* In “ Modern Philosophers.”

buckles and tea-urns, in the shop-windows. It is in vain that languor and disease prey on his being, that rheumatism gnaws, or palsy. withers his limbs, or that coming age beckons him on to his destined hospital or workhouse : still he looks upon the hale countenance and sturdy sinews of the man of fields with indifference, and cries to the peasant as Pan to Jupiter

He's a fool if he thinks

He's half as happy as I. Not only the rich, but those who are tormented with the desire to be rich, flock up to London; and unquestionably there are modes of exercising industry and of practising economy unknown to the village, or the inhabitant of a country town. The truth however is, that all such advantages notwithstanding, the labour of existence in the metropolis is beyond comparison more severe than in smaller communities. The struggle to grapple with fortune, and to extort the wretched meal which is grasped at by hundreds of competitors, is so arduous among those who are placed in immediate dependence upon their labour for subsistence, as to render living in London any thing but life. The small London tradesman, in particular, feels this pressure more even than those immediately below him. The exterior of this class in society may in some instances be imposing ; they may perhaps occupy handsome houses ; but then all the better apartments are let to lodgers, whose weekly payments just serve to stop the mouths of the landlord and the tax-gatherer.

But if the poor tradesman's lot in the metropolis is hard to bear, that of the struggling professional man is scarcely less oppressive. The necessity for making an appearance in the hope of making money, and the obligation of dissipating those sums in equipage and show, which taste and good feeling would consecrate to the comfort of the domestic hearth, are bitter aggravations of the ordinary ills of poverty. Pride and vanity also find frequent sources of mortification in the contrast arising from the close juxtaposition of professional men to the really opulent, with whom their education and habits of life intimately connect them; and their self-love is perpetually wounded by the ostentation of upstart nouveaux riches their contemporaries, who in the more money-getting branches of industry have thriven, precisely because they have wanted the higher order of intellect on which professional men found their hopes of success. “Let him draw a bill in Greek or in Latin, and see if it will be honoured,” says an old hunks in one of our farces; and the thought illustrates the habitual sentiments of the mere plodding money-makers for those talents, which, not possessing themselves, they are not able to appreciate in others. Even when success begins to repay his exertions, the life of the professional man and his family is no object of envy. If the practising barrister be traced from his early attendance at Westminster Hall till dinner, and again at his chambers from seven in the evening till bed-time, it is scarcely possible to conceive an existence of more uninterrupted and harassing toil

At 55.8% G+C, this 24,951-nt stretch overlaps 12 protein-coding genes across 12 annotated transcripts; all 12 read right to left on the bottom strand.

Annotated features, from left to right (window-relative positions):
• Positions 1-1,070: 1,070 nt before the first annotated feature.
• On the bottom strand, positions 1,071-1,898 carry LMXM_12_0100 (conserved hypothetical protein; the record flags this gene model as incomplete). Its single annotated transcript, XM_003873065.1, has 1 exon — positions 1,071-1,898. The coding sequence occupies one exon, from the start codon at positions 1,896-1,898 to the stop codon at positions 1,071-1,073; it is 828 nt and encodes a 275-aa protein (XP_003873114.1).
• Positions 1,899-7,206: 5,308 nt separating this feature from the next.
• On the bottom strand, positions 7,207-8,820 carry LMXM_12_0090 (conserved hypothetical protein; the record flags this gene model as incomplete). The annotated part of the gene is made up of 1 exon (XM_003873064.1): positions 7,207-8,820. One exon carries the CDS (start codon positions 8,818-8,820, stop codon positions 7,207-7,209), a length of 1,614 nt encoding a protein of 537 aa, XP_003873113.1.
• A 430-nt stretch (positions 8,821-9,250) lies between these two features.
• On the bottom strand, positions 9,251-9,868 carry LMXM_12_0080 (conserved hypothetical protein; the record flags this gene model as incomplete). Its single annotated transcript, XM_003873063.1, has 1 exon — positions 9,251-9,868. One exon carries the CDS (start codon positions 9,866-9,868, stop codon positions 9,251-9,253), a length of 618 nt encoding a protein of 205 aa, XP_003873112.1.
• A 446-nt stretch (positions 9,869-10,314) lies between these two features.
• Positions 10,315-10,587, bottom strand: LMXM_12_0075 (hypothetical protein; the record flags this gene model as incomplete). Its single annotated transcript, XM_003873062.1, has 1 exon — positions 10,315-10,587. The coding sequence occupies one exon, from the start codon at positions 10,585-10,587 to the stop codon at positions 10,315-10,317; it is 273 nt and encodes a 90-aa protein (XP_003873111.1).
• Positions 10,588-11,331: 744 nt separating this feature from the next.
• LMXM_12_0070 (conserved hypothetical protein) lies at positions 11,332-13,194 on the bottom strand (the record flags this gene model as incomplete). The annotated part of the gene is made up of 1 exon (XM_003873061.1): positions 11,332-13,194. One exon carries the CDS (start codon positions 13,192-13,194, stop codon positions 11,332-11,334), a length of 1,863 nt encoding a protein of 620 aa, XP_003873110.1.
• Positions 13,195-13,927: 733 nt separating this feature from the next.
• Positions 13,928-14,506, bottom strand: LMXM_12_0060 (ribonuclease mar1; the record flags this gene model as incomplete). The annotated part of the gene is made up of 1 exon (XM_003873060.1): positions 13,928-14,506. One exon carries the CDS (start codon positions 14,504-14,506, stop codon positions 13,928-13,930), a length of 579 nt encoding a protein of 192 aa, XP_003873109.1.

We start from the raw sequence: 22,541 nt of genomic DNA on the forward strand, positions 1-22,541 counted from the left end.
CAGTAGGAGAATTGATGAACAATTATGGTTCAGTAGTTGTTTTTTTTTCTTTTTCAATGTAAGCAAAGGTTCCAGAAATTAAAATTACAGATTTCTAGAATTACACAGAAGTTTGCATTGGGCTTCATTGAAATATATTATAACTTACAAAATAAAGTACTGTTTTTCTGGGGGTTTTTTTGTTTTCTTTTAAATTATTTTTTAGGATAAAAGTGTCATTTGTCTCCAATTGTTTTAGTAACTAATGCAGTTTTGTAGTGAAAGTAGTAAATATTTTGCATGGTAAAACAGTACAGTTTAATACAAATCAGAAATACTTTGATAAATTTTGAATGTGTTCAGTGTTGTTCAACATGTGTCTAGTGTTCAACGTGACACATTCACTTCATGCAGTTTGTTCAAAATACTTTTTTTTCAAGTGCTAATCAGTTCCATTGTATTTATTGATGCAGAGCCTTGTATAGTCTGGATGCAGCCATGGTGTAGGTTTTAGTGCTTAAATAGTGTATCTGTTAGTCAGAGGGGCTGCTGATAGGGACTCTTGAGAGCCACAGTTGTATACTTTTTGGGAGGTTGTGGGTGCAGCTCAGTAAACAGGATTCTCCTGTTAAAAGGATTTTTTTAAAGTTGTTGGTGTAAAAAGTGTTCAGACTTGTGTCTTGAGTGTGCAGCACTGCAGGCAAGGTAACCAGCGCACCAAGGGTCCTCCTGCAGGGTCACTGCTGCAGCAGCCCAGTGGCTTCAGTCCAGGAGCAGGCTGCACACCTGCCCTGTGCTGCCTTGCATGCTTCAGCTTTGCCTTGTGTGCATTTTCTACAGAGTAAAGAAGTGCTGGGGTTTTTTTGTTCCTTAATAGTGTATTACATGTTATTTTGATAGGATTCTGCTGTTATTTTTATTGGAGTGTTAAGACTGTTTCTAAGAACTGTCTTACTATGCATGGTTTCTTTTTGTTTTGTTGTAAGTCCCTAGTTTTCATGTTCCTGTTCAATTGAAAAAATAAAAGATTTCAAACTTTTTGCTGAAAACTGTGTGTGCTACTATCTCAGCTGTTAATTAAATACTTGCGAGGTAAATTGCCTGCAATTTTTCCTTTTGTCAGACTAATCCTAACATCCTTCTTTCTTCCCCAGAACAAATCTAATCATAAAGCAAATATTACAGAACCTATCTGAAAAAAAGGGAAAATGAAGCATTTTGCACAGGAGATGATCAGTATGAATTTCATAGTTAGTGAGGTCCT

. The practising physician in like manner knows no repose from his labour, and the hours which others devote to rest, are not with him exempt from the calls of duty. With the women also the matter is not mended; for hours employed in active occupations, are at least freed from the curse of ennui; and the business of making money is more invigorating and refreshing than the.